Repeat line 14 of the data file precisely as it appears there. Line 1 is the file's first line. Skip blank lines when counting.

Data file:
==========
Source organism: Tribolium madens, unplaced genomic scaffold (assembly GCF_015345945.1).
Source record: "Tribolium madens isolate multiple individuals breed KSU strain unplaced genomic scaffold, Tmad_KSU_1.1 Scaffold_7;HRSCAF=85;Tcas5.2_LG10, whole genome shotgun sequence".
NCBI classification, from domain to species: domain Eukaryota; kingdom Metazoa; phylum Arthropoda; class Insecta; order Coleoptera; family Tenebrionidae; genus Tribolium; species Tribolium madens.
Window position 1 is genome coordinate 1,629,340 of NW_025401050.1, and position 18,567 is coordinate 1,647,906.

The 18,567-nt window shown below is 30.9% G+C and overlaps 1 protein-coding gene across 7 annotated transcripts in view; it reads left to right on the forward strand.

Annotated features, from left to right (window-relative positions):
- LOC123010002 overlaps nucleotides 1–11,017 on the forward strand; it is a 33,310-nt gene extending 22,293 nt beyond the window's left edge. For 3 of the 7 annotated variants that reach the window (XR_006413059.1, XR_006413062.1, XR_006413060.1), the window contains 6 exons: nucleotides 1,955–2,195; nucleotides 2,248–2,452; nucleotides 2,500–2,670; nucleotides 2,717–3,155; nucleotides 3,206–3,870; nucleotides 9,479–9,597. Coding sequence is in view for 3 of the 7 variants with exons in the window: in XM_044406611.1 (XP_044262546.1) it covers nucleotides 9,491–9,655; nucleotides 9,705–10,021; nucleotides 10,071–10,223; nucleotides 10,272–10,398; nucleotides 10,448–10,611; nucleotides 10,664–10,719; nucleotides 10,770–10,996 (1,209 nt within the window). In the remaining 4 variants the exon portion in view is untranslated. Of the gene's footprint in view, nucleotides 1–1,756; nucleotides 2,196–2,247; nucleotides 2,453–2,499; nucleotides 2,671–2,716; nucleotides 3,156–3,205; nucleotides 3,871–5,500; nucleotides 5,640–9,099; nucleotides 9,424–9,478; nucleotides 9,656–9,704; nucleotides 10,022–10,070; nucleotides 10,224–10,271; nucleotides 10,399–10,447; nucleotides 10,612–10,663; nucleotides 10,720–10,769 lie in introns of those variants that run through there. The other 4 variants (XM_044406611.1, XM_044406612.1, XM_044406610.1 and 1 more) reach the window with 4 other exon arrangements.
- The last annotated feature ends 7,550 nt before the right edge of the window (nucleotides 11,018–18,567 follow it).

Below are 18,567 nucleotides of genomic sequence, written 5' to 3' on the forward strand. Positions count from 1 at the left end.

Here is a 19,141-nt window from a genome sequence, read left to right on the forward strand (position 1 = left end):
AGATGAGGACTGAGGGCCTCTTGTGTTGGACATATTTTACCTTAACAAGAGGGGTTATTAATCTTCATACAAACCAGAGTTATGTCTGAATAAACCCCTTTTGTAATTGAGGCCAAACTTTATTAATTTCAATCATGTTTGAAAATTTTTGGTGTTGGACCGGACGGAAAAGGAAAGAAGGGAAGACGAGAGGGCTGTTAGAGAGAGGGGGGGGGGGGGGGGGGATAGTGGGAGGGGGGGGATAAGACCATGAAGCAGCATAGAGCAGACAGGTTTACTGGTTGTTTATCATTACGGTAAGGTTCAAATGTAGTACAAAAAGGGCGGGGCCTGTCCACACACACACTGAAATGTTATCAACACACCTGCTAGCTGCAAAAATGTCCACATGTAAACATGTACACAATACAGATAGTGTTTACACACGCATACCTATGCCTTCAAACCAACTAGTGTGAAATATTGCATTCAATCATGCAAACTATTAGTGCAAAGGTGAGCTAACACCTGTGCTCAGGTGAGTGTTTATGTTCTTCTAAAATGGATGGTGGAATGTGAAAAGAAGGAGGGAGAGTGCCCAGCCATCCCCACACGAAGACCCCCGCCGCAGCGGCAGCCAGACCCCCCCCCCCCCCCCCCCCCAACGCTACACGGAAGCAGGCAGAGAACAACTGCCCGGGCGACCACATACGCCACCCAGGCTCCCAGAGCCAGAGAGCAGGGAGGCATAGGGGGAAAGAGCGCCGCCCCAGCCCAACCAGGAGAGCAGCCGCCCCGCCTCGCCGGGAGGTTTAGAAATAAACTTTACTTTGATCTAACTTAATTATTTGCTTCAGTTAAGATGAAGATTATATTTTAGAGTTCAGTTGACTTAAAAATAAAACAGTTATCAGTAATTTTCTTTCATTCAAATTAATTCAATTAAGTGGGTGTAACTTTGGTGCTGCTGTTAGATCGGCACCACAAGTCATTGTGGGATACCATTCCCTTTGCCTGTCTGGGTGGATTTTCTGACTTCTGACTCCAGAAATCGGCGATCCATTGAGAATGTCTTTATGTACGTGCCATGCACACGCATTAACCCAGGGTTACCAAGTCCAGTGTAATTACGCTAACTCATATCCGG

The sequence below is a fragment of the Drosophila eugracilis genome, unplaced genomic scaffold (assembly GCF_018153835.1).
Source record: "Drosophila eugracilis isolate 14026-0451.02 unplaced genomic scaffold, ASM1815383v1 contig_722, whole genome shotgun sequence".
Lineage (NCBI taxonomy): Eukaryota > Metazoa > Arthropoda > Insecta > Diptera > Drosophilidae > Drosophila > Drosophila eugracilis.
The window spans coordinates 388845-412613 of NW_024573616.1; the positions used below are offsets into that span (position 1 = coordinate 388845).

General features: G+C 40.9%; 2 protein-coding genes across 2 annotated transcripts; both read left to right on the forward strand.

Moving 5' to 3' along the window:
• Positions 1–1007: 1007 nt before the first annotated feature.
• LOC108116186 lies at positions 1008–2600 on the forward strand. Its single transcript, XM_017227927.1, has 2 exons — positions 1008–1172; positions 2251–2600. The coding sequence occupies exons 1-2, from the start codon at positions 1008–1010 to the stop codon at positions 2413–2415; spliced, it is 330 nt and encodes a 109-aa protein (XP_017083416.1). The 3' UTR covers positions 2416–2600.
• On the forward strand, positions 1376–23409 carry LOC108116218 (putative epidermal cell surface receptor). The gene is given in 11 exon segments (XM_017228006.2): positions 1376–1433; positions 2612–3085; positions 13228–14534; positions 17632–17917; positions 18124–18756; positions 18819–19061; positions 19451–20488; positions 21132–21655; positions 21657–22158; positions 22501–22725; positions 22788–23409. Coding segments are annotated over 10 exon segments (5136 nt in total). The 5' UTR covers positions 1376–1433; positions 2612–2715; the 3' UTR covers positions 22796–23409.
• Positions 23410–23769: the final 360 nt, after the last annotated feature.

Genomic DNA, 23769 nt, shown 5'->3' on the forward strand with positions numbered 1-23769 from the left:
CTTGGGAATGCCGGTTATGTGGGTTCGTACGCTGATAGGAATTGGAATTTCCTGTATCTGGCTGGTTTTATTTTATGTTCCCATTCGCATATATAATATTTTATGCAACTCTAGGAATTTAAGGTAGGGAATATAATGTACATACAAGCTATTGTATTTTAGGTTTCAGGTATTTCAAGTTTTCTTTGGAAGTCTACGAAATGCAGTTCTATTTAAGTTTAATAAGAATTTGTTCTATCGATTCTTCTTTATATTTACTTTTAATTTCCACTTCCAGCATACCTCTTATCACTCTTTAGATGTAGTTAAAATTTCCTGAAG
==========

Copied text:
Lineage (NCBI taxonomy): Eukaryota > Metazoa > Arthropoda > Insecta > Diptera > Drosophilidae > Drosophila > Drosophila eugracilis.